By Alistair Bell and Susan Heavey
WASHINGTON (Reuters) - Democratic presidential candidate Hillary Clinton said on Friday she was sorry that her use of a personal email account while secretary of state had caused confusion, and blamed herself for "not thinking a lot" about the matter when she took the job.
In her most contrite comments yet about an issue that has plagued her White House bid, Clinton said she had made a mistake by not using a government email account. But she maintained she had done nothing wrong and did not apologise explicitly for using a private email account for her work as America's top diplomat.
"At the end of the day I am sorry that this has been confusing to people and has raised a lot of questions but there are answers to all these questions," the former first lady told MSNBC in an interview.
Clinton, front-runner to be the Democratic Party nominee in the November 2016 election, has faced steady criticism from political opponents since it emerged in March that she used her own email account on an unsecured private server in her New York home for official business. Republicans say she flouted rules on record-keeping and transparency.
"I certainly wish that I had made a different choice and I know why the American people have questions about it," said Clinton, who was secretary of state from 2009 to 2013. "I take responsibility. I should have had two accounts, one for personal and one for work-related."
Doubts over Clinton's trustworthiness have damaged her numbers in opinion polls, allowing liberal Vermont Senator Bernie Sanders to narrow the gap with her before the first contests early next year to pick the Democratic Party nominee for the election.
Clinton's slump in polls has also given space for a possible run by Vice President Joe Biden. Biden's elder son, Beau Biden, died of brain cancer in May aged 46 and the vice president said on Thursday he is trying to determine whether he has the emotional energy for a White House bid.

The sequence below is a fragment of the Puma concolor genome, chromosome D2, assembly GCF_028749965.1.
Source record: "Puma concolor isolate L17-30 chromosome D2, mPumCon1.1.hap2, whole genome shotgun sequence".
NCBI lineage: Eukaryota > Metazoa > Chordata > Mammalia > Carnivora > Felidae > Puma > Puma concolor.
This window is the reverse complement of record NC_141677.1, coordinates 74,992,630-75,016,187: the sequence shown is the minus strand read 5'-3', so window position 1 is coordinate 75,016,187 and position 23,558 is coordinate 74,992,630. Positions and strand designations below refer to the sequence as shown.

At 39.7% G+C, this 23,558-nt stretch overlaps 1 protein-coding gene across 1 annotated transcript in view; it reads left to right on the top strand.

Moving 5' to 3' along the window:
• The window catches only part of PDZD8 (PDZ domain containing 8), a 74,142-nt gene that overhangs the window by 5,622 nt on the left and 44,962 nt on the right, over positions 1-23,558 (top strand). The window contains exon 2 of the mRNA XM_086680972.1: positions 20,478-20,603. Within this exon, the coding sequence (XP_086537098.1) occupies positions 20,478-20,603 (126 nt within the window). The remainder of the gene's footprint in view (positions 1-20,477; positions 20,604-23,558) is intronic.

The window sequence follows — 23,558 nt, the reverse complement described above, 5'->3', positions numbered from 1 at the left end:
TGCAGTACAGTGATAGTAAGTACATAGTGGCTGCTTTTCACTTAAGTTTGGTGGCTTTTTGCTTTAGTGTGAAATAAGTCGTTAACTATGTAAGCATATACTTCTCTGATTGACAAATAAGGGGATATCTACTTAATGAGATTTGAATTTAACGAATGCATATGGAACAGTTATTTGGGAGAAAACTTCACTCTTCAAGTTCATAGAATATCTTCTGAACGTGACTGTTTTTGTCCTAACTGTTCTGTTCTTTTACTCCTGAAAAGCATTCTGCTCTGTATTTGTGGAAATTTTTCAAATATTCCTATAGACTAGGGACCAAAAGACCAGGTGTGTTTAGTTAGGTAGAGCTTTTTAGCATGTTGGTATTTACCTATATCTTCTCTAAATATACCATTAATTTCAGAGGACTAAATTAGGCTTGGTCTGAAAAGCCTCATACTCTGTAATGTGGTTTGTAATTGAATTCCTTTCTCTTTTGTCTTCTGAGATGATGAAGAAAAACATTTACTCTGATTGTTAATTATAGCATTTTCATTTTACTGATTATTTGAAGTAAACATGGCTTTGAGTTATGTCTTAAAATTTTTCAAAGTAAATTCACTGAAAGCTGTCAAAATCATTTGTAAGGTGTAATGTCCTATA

Clinton said she used the personal email account for convenience and did not give the issue much thought when she started her job as secretary of state.
"I was not thinking a lot when I got in. There was so much work to be done. We had so many problems around the world. I didn't really stop and think what kind of email system will there be," she said.
Clinton said that while she should have acted differently, she had done nothing wrong. "It was allowed and it was fully above board. The people in the government knew that I was using a personal account," she said.
The FBI is now investigating the security of the private server and any classified information on it.
Reviews by Reuters of Clinton emails released to the public under a judge's orders found 87 email threads that the State Department has marked to show they include information shared in confidence by foreign government officials, from prime ministers to spy chiefs.
U.S. government regulations say this sort of information, whether written or spoken, must be classified from the start and handled through secure, government-controlled channels.
The Republican National Committee said Clinton was only sorry about being the centre of so much controversy over her emails.
"What's clear is Hillary Clinton regrets that she got caught and is paying a political price, not the fact her secret email server put our national security at risk," RNC spokesman Michael Short said in a statement.
(Editing by John Whitesides and Frances Kerry)